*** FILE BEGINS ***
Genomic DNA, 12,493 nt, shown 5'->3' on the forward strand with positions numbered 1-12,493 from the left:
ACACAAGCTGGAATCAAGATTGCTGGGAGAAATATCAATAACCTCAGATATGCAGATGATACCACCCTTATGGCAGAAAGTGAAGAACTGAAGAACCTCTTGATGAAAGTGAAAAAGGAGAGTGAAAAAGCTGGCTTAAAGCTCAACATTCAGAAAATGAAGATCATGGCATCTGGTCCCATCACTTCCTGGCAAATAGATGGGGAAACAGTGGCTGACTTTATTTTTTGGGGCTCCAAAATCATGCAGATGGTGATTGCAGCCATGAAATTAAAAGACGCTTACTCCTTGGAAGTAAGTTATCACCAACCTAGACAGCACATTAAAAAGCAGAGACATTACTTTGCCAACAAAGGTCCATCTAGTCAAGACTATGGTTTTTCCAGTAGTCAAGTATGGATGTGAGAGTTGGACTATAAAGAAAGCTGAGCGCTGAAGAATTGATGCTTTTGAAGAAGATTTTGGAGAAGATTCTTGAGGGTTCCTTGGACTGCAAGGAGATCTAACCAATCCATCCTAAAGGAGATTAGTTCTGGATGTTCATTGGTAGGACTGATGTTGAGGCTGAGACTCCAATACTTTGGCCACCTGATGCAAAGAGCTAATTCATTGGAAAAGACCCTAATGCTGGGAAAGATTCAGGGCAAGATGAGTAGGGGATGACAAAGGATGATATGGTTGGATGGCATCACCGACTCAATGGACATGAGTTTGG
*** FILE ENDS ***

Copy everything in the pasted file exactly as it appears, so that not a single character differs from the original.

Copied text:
Genomic DNA, 12,493 nt, shown 5'->3' on the forward strand with positions numbered 1-12,493 from the left:
ACACAAGCTGGAATCAAGATTGCTGGGAGAAATATCAATAACCTCAGATATGCAGATGATACCACCCTTATGGCAGAAAGTGAAGAACTGAAGAACCTCTTGATGAAAGTGAAAAAGGAGAGTGAAAAAGCTGGCTTAAAGCTCAACATTCAGAAAATGAAGATCATGGCATCTGGTCCCATCACTTCCTGGCAAATAGATGGGGAAACAGTGGCTGACTTTATTTTTTGGGGCTCCAAAATCATGCAGATGGTGATTGCAGCCATGAAATTAAAAGACGCTTACTCCTTGGAAGTAAGTTATCACCAACCTAGACAGCACATTAAAAAGCAGAGACATTACTTTGCCAACAAAGGTCCATCTAGTCAAGACTATGGTTTTTCCAGTAGTCAAGTATGGATGTGAGAGTTGGACTATAAAGAAAGCTGAGCGCTGAAGAATTGATGCTTTTGAAGAAGATTTTGGAGAAGATTCTTGAGGGTTCCTTGGACTGCAAGGAGATCTAACCAATCCATCCTAAAGGAGATTAGTTCTGGATGTTCATTGGTAGGACTGATGTTGAGGCTGAGACTCCAATACTTTGGCCACCTGATGCAAAGAGCTAATTCATTGGAAAAGACCCTAATGCTGGGAAAGATTCAGGGCAAGATGAGTAGGGGATGACAAAGGATGATATGGTTGGATGGCATCACCGACTCAATGGACATGAGTTTGG